I had dinner with my 84 year-old neighbor last week. Recently widowed, he has been alone and fending for himself. When we ran into him walking, I asked him what he might need. Immediately, he said that he had been eating the same thing for weeks and weeks because that is the only thing he knew how to make, and would we be willing to come and show him how to roast a chicken? So my husband and I showed up with ingredients in hand and set out to prepare a meal he could replicate so that he had some variety in his diet.

Not only was my neighbor recently widowed, but he had also had an orthopedic surgery that has left him in quite a bit of pain and without the strength and use of his bones and muscles in the way he once was able to use them. An avid tennis player all throughout his life, the agility that propelled him back and forth across the court had left him. What remained were brittle bones and fraying tendons. He could barely hobble around the night we made him dinner, and he had to keep sitting down because he was in so much pain. Even with two surgeries to correct the years of tennis playing, he still told me that he hoped he would die on the tennis court playing the game he loved.

While I know intellectually that bodies grow old and die, it is hard not to think of the aging process as a kind of betrayal. Those limbs, muscles, bones, and tendons that support and empower throughout life, now become the very instruments of treason as they tear, break, and decay, being worn down by life itself. While we fight the aging process in every conceivable manner, our bodies stay on automatic pilot and simply follow a course that is inevitable. To be sure, there are always those individuals who live long into their 90’s and 100’s—their bodies seemingly impervious to the ravages of aging. We marvel at their longevity, especially at those centenarians who drank pots of coffee, or ate bacon and eggs every day, ignoring their doctor’s warnings of a shortened life span. And yet, one day their bodies will also give them away to death.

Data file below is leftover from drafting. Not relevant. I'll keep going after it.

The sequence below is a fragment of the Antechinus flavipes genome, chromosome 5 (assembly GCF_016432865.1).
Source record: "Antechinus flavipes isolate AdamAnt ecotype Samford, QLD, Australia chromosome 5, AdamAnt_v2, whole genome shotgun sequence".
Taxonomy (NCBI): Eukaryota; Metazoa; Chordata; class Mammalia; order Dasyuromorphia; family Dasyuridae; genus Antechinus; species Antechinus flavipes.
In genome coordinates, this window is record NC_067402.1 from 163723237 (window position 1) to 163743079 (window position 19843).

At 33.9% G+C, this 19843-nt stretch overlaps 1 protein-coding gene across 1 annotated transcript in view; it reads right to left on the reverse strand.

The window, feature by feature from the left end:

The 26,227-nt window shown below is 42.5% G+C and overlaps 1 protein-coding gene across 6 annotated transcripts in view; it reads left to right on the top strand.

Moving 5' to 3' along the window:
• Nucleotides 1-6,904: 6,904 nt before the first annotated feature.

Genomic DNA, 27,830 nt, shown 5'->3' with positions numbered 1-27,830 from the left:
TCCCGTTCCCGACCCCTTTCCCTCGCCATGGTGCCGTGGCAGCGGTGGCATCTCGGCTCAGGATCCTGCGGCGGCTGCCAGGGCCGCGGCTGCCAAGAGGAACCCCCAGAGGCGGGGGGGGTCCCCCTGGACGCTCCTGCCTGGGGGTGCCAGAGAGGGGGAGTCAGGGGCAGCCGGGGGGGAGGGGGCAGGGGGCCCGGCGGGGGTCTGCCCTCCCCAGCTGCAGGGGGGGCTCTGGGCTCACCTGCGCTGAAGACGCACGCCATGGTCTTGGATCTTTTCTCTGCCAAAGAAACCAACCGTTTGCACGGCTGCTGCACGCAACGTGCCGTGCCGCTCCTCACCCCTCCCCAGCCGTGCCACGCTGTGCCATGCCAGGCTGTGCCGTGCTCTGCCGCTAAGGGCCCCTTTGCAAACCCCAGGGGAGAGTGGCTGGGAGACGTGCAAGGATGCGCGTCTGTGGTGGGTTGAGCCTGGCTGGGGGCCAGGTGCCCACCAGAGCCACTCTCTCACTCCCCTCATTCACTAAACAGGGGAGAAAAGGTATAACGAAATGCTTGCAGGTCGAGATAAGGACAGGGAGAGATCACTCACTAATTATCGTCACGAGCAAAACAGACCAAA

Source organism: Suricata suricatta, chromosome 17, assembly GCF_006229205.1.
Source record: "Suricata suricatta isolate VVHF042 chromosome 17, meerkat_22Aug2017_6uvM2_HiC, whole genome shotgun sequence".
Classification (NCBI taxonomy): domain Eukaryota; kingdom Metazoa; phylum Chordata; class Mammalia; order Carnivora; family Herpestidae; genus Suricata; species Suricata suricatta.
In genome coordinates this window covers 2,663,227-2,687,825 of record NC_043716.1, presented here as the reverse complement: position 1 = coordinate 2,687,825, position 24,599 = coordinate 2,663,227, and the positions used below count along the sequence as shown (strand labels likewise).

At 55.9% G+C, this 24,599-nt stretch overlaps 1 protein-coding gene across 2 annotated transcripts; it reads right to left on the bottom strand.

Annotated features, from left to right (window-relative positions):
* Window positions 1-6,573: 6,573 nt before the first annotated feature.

But one doesn’t have to be old to experience bodily betrayal. The young succumb to various illnesses just as the old do. We all know those individuals who have died far too soon, the victims of cells gone awry or bodily system failure. And the mystery of ‘premature’ illness or death surely strikes at the confidence of all who appear healthy. Whether old or young, all go to the same place. All came from the dust and all return to the dust.

Continue reading Ravi Zacharias Ministry – Befriending Lament

Joyce Meyer – A Doubtful Mind

 

And Elijah came near to all the people and said, “How long will you go limping between two different opinions? If the LORD is God, follow him; but if Baal, then follow him.” And the people did not answer him a word. — 1 Kings 18:21

Adapted from the resource Love Out Loud Devotional – by Joyce Meyer

Like many people, I assumed that doubt and unbelief were the same, because we usually put them in the same context. In recent years, however, I’ve learned that there is a difference. Obviously, doubt and unbelief do not honor God, but I want to show you how they function in different ways.

The story of the prophet Elijah is an excellent picture of doubt at work. King Ahab was the most evil leader the people had known. Elijah declared that because of Ahab’s wickedness, no rain would fall until he, the prophet, said so. For the next three-and-a-half years, drought scourged the land.

Now, that’s a pretty clear picture. There had been sufficient rain before Elijah’s declaration—but after he spoke, the skies quit yielding water. That is pretty obvious. Who would question God or His prophet? But apparently, the people’s fear of Ahab—as well as the lack of rainfall—caused their minds to be filled with questions.